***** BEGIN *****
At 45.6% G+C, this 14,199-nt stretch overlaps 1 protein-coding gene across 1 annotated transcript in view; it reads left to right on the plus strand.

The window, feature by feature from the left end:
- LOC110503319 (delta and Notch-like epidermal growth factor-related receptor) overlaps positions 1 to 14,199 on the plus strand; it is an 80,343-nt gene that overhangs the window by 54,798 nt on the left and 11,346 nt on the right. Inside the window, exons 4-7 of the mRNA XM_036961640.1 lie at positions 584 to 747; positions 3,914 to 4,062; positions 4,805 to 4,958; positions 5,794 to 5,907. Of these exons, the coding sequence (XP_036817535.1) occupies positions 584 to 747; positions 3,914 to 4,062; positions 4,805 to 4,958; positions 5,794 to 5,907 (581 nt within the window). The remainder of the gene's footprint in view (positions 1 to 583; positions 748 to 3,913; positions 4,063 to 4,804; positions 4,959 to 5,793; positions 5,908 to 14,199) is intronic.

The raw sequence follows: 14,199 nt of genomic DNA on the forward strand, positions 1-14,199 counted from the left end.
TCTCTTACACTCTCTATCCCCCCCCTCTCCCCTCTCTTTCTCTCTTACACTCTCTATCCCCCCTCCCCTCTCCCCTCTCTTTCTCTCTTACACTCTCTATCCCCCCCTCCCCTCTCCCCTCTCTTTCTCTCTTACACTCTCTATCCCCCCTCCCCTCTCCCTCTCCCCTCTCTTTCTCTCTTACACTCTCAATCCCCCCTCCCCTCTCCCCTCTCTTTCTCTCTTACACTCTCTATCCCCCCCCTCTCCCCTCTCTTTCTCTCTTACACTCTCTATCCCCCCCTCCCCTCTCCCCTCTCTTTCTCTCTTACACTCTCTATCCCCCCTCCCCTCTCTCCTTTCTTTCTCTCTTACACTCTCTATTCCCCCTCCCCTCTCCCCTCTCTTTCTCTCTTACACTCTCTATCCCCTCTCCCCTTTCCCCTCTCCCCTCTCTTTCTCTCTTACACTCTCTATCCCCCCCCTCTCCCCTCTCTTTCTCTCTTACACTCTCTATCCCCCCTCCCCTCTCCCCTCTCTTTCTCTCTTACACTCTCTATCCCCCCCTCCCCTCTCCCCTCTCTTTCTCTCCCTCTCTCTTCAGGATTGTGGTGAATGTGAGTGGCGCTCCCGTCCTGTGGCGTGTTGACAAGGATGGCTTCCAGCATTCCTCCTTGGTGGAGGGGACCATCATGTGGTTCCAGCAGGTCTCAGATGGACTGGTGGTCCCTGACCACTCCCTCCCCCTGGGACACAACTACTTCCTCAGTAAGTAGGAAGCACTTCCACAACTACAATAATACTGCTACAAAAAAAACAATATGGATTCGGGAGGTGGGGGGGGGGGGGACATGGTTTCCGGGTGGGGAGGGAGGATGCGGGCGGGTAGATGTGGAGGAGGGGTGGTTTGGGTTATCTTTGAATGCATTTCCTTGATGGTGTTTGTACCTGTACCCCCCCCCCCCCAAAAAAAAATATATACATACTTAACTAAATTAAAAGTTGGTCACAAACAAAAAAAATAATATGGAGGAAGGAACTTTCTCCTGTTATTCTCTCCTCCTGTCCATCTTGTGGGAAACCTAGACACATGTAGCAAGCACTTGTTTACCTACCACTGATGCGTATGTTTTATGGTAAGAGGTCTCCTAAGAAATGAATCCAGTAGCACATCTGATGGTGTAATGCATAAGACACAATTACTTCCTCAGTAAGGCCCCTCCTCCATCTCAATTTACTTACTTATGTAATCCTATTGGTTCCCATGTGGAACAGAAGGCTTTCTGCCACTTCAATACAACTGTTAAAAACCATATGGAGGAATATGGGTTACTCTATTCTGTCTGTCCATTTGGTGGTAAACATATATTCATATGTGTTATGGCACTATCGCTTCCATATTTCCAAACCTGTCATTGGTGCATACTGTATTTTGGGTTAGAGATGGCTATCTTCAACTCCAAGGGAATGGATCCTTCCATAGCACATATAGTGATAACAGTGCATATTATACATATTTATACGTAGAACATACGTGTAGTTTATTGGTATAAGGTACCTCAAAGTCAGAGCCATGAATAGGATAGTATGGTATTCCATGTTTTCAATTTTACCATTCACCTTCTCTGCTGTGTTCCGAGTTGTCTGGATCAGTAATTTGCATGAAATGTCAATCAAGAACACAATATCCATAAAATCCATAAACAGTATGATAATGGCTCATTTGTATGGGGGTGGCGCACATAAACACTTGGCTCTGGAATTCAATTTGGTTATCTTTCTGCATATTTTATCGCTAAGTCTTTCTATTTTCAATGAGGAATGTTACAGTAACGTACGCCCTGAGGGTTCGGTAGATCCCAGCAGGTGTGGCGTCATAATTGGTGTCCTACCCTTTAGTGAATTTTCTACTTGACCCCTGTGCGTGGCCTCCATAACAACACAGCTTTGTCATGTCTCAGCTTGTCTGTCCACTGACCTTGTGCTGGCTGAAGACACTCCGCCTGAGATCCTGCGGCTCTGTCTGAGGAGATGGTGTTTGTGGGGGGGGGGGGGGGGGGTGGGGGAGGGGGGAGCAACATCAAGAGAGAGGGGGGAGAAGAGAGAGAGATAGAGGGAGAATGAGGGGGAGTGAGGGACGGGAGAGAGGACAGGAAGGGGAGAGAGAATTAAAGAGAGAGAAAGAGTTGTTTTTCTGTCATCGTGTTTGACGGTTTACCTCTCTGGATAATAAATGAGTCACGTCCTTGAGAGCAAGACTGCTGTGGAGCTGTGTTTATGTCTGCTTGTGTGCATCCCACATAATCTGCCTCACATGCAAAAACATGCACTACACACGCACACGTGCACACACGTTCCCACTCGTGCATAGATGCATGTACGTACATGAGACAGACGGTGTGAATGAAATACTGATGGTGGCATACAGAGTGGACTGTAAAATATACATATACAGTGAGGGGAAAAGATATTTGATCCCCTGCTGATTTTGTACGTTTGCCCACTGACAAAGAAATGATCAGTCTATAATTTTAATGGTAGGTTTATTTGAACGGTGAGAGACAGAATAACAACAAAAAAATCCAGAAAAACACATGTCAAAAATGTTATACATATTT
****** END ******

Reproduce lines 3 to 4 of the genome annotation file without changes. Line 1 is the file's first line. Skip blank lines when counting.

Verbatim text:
- LOC110503319 (delta and Notch-like epidermal growth factor-related receptor) overlaps positions 1 to 14,199 on the plus strand; it is an 80,343-nt gene that overhangs the window by 54,798 nt on the left and 11,346 nt on the right. Inside the window, exons 4-7 of the mRNA XM_036961640.1 lie at positions 584 to 747; positions 3,914 to 4,062; positions 4,805 to 4,958; positions 5,794 to 5,907. Of these exons, the coding sequence (XP_036817535.1) occupies positions 584 to 747; positions 3,914 to 4,062; positions 4,805 to 4,958; positions 5,794 to 5,907 (581 nt within the window). The remainder of the gene's footprint in view (positions 1 to 583; positions 748 to 3,913; positions 4,063 to 4,804; positions 4,959 to 5,793; positions 5,908 to 14,199) is intronic.

The raw sequence follows: 14,199 nt of genomic DNA on the forward strand, positions 1-14,199 counted from the left end.